One year after he became, unofficially, the first legal recreational marijuana customer in America, Sean Azzariti sits on a couch in Denver’s 3D Cannabis Center and looks up to see … himself.
The 4-foot-wide photo hanging over the couch shows Azzariti, an Iraq war veteran chosen for the ceremonial first purchase for his advocacy on post-traumatic stress disorder, cocooned by cameras on Jan. 1. The subsequent year — media requests, speaking gigs, advocacy awards, cannabis celebrity — washed by in what Azzariti calls “waves of awesomeness.”
“So, I have to ask,” a somewhat star-struck young guy says to Azzariti, nodding toward the picture. “Did you really say, ‘One marijuana, please?’ when you were at the counter?”
Azzariti laughs no. It’s just an urban myth that arose from an artist’s rendering of the first purchase.
“But feel free,” he jokes, “to tell people that I did.”
Only one year in, Colorado’s unprecedented jump into marijuana legalization has become the stuff of legend.
For opponents and supporters, the state comes up repeatedly in the evolving discussion about marijuana. It is perhaps the most underappreciated consequence of legalization. By becoming the first place in the world to actually legalize commercial sales of marijuana to anyone over 21, Colorado made the worldwide debate over pot more vibrant than it has ever been.
Coming Sunday: Pick up a Denver Post on Dec. 28 for our 24-page special report A Year Of Legal Pot, dissecting Colorado’s first year of legal recreational marijuana sales.
Year in review:
Special report from The Cannabist
Those in favor of legalization now think of Colorado — and, to a lesser extent, Washington state, which debuted a smaller marijuana market later in the year — as a kind of political homeland. The states’ campaigns and resulting industries were the inspiration for pro-pot successes in two more states this fall and are the blueprints for coming 2016 campaigns in as many as a half-dozen states. They helped foment never-before-seen congressional rebellion against federal enforcement of marijuana laws.
“It would not have become a topic of national debate so immediately if Colorado’s laws hadn’t come online early in the year,” said Aaron Houston, a D.C. lobbyist for the company WeedMaps who has worked on pro-marijuana issues since 2003. “Colorado’s law was a game-changer because it shifted the debate at the federal level from if to when.”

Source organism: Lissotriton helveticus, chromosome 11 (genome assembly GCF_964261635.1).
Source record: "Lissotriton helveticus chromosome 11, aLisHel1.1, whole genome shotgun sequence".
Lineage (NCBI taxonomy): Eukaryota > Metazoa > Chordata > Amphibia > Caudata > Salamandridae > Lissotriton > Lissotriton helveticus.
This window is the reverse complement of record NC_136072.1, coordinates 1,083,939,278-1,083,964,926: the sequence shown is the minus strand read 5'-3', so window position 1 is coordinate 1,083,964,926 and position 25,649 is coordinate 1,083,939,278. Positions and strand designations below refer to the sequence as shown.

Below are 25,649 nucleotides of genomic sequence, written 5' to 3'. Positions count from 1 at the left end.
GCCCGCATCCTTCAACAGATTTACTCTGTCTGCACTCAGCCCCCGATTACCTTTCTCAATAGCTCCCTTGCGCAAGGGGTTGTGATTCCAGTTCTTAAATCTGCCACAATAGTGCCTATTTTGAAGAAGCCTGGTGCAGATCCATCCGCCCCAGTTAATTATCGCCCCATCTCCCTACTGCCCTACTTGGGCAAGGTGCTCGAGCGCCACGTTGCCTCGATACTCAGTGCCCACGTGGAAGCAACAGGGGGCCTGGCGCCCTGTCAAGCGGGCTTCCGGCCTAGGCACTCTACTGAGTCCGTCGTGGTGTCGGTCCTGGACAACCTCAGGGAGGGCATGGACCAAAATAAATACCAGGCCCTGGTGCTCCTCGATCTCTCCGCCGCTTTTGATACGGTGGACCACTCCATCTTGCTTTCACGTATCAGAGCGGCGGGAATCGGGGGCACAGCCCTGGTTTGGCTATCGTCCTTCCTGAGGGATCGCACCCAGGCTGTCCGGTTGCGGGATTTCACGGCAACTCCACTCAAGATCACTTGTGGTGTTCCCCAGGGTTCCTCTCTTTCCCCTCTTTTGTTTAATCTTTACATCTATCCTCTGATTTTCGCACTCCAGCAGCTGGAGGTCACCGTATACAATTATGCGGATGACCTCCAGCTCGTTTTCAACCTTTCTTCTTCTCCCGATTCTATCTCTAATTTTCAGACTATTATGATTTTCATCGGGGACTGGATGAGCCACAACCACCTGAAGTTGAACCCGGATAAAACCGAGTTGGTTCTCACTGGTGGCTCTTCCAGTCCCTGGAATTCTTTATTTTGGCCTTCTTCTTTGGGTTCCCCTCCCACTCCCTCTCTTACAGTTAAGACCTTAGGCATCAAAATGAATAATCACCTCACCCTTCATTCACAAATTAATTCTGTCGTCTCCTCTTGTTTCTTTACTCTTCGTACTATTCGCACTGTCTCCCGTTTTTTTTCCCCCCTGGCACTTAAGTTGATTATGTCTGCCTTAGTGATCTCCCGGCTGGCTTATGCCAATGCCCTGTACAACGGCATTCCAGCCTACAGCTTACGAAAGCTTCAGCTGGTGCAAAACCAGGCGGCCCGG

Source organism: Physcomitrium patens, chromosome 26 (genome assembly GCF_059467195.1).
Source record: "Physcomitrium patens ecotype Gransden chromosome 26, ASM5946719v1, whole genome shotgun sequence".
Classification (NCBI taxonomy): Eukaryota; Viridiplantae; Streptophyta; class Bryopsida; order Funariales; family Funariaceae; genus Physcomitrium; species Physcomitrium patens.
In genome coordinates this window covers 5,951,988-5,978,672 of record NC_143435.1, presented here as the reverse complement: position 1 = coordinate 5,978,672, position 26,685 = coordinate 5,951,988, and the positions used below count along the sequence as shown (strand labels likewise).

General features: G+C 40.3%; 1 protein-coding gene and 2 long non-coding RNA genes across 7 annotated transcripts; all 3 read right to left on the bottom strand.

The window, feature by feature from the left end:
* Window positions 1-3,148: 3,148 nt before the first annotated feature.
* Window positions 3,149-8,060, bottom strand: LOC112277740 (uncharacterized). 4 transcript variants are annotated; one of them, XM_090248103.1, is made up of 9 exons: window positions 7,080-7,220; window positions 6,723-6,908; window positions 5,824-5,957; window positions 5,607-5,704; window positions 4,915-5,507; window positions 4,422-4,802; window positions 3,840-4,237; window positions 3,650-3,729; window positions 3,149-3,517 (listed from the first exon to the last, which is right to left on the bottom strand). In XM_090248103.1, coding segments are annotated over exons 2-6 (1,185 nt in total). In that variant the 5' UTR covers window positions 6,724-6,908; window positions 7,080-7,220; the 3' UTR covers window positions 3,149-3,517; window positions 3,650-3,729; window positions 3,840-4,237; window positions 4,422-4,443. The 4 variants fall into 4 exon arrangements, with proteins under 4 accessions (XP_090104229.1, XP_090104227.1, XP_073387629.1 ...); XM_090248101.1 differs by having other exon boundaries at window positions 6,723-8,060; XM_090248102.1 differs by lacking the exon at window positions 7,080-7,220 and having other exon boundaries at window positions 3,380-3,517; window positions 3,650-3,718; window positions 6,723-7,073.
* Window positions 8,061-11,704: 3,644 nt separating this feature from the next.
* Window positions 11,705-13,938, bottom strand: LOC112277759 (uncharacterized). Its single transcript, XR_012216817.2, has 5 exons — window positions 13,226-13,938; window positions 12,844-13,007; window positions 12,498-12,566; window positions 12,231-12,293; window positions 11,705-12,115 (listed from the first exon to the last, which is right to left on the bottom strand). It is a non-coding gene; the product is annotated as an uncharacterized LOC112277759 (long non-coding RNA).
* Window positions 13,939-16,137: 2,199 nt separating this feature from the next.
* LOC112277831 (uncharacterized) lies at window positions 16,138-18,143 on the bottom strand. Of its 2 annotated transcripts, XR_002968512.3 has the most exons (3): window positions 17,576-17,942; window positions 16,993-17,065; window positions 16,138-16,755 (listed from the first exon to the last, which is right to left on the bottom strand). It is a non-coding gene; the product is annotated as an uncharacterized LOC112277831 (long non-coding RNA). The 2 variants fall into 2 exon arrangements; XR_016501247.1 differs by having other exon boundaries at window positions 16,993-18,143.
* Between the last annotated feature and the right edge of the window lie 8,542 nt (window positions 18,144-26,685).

Those opposed to legalization, though, see Colorado as a cautionary tale — hard evidence of the kinds of dangers that they previously had been able to warn of only in the abstract. In speeches in states and countries considering legalization, marijuana opponents now talk about accidental pot ingestions, lower-than-predicted tax revenue, gaudy industry advertising and even deaths. They cite examples of each from Colorado’s first year of legalized sales.
“We’re able to say, ‘Here is what legalization looks like in practice, not just in theory,’ ” said Kevin Sabet, one of the nation’s most prominent legalization foes as a co-founder of the group Smart Approaches to Marijuana. “That’s actually very valuable.”
The on-the-ground reality, of course, has been less stark than either side’s version. Marijuana legalization has changed Colorado. It’s just tough to say exactly how.
Marijuana is more available in Colorado than ever before, but it’s unclear whether marijuana consumption has risen as a result. Teens are less likely to think that marijuana is harmful, and marijuana arrests at Denver schools are up, but that hasn’t yet translated into measurably increased use. More people may be driving stoned, but traffic fatalities are down.
The smell of pot is more common along Denver’s 16th Street Mall.
Tourism to the state hit record levels this year. But how much of that has to do with marijuana?
After a full year, legal marijuana sales are an experiment still very much in progress.
“People are trying to jump to conclusions much faster than the data allows,” said Andrew Freedman, the man in charge of coordinating Colorado’s policy efforts on marijuana legalization.
The jumps are even bigger because of Colorado’s data-collection woes. The state lacks systems for quick, accurate measurements of youth use, marijuana-related incidents at schools, stoned driving and many other questions. State officials this year commissioned a 74-page report titled “Marijuana Data Discovery and Gap Analysis” just to address the problem. One person in the Department of Public Safety is now in charge of coordinating data-collection efforts for 2015.
“If we can’t measure something,” a frustrated-sounding Barbara Brohl, the executive director of the Department of Revenue, said during an October meeting on marijuana regulations, “we can’t improve on it.”
Even when there are numbers to measure legalization’s impacts, they often tell unexpected tales.